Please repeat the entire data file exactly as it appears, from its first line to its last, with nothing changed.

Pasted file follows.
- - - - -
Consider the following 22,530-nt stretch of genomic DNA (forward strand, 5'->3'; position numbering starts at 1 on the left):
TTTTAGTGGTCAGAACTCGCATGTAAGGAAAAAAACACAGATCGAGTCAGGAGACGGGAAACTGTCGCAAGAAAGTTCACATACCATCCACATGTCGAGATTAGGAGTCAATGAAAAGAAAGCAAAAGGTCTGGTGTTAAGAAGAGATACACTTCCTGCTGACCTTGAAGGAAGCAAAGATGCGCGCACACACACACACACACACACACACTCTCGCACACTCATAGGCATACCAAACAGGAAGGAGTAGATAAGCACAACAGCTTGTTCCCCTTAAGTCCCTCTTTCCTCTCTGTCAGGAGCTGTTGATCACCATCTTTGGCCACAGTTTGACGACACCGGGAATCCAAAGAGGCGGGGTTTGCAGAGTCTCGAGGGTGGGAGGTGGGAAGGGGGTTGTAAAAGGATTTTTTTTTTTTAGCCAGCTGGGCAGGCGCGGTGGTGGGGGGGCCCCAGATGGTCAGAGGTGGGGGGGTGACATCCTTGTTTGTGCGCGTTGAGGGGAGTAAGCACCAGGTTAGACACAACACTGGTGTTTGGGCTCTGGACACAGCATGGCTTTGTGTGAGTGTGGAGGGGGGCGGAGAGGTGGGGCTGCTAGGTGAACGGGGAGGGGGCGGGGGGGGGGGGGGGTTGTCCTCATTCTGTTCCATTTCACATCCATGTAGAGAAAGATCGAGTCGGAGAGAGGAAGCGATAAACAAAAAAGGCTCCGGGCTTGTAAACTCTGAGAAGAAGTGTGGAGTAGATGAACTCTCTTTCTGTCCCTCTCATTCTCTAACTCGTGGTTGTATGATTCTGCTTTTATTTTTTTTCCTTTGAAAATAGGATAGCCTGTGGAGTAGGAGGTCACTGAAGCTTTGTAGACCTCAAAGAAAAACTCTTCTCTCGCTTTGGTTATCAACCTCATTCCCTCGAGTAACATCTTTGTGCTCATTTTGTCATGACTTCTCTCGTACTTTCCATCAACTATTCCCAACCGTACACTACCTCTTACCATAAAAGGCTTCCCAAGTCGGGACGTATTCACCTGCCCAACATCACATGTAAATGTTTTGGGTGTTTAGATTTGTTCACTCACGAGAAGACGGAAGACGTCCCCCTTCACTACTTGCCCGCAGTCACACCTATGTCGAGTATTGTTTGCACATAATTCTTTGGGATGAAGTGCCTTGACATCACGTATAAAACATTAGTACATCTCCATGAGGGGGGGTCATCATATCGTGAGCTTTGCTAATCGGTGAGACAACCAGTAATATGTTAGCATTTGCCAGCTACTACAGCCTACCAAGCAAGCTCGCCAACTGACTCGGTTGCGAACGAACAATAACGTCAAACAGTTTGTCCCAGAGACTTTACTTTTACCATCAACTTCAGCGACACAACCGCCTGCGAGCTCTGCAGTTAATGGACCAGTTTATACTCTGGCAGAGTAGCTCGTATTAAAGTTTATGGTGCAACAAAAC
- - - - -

Consider the following 22,530-nt stretch of genomic DNA (forward strand, 5'->3'; position numbering starts at 1 on the left):
TTTTAGTGGTCAGAACTCGCATGTAAGGAAAAAAACACAGATCGAGTCAGGAGACGGGAAACTGTCGCAAGAAAGTTCACATACCATCCACATGTCGAGATTAGGAGTCAATGAAAAGAAAGCAAAAGGTCTGGTGTTAAGAAGAGATACACTTCCTGCTGACCTTGAAGGAAGCAAAGATGCGCGCACACACACACACACACACACACACTCTCGCACACTCATAGGCATACCAAACAGGAAGGAGTAGATAAGCACAACAGCTTGTTCCCCTTAAGTCCCTCTTTCCTCTCTGTCAGGAGCTGTTGATCACCATCTTTGGCCACAGTTTGACGACACCGGGAATCCAAAGAGGCGGGGTTTGCAGAGTCTCGAGGGTGGGAGGTGGGAAGGGGGTTGTAAAAGGATTTTTTTTTTTTAGCCAGCTGGGCAGGCGCGGTGGTGGGGGGGCCCCAGATGGTCAGAGGTGGGGGGGTGACATCCTTGTTTGTGCGCGTTGAGGGGAGTAAGCACCAGGTTAGACACAACACTGGTGTTTGGGCTCTGGACACAGCATGGCTTTGTGTGAGTGTGGAGGGGGGCGGAGAGGTGGGGCTGCTAGGTGAACGGGGAGGGGGCGGGGGGGGGGGGGGGTTGTCCTCATTCTGTTCCATTTCACATCCATGTAGAGAAAGATCGAGTCGGAGAGAGGAAGCGATAAACAAAAAAGGCTCCGGGCTTGTAAACTCTGAGAAGAAGTGTGGAGTAGATGAACTCTCTTTCTGTCCCTCTCATTCTCTAACTCGTGGTTGTATGATTCTGCTTTTATTTTTTTTCCTTTGAAAATAGGATAGCCTGTGGAGTAGGAGGTCACTGAAGCTTTGTAGACCTCAAAGAAAAACTCTTCTCTCGCTTTGGTTATCAACCTCATTCCCTCGAGTAACATCTTTGTGCTCATTTTGTCATGACTTCTCTCGTACTTTCCATCAACTATTCCCAACCGTACACTACCTCTTACCATAAAAGGCTTCCCAAGTCGGGACGTATTCACCTGCCCAACATCACATGTAAATGTTTTGGGTGTTTAGATTTGTTCACTCACGAGAAGACGGAAGACGTCCCCCTTCACTACTTGCCCGCAGTCACACCTATGTCGAGTATTGTTTGCACATAATTCTTTGGGATGAAGTGCCTTGACATCACGTATAAAACATTAGTACATCTCCATGAGGGGGGGTCATCATATCGTGAGCTTTGCTAATCGGTGAGACAACCAGTAATATGTTAGCATTTGCCAGCTACTACAGCCTACCAAGCAAGCTCGCCAACTGACTCGGTTGCGAACGAACAATAACGTCAAACAGTTTGTCCCAGAGACTTTACTTTTACCATCAACTTCAGCGACACAACCGCCTGCGAGCTCTGCAGTTAATGGACCAGTTTATACTCTGGCAGAGTAGCTCGTATTAAAGTTTATGGTGCAACAAAAC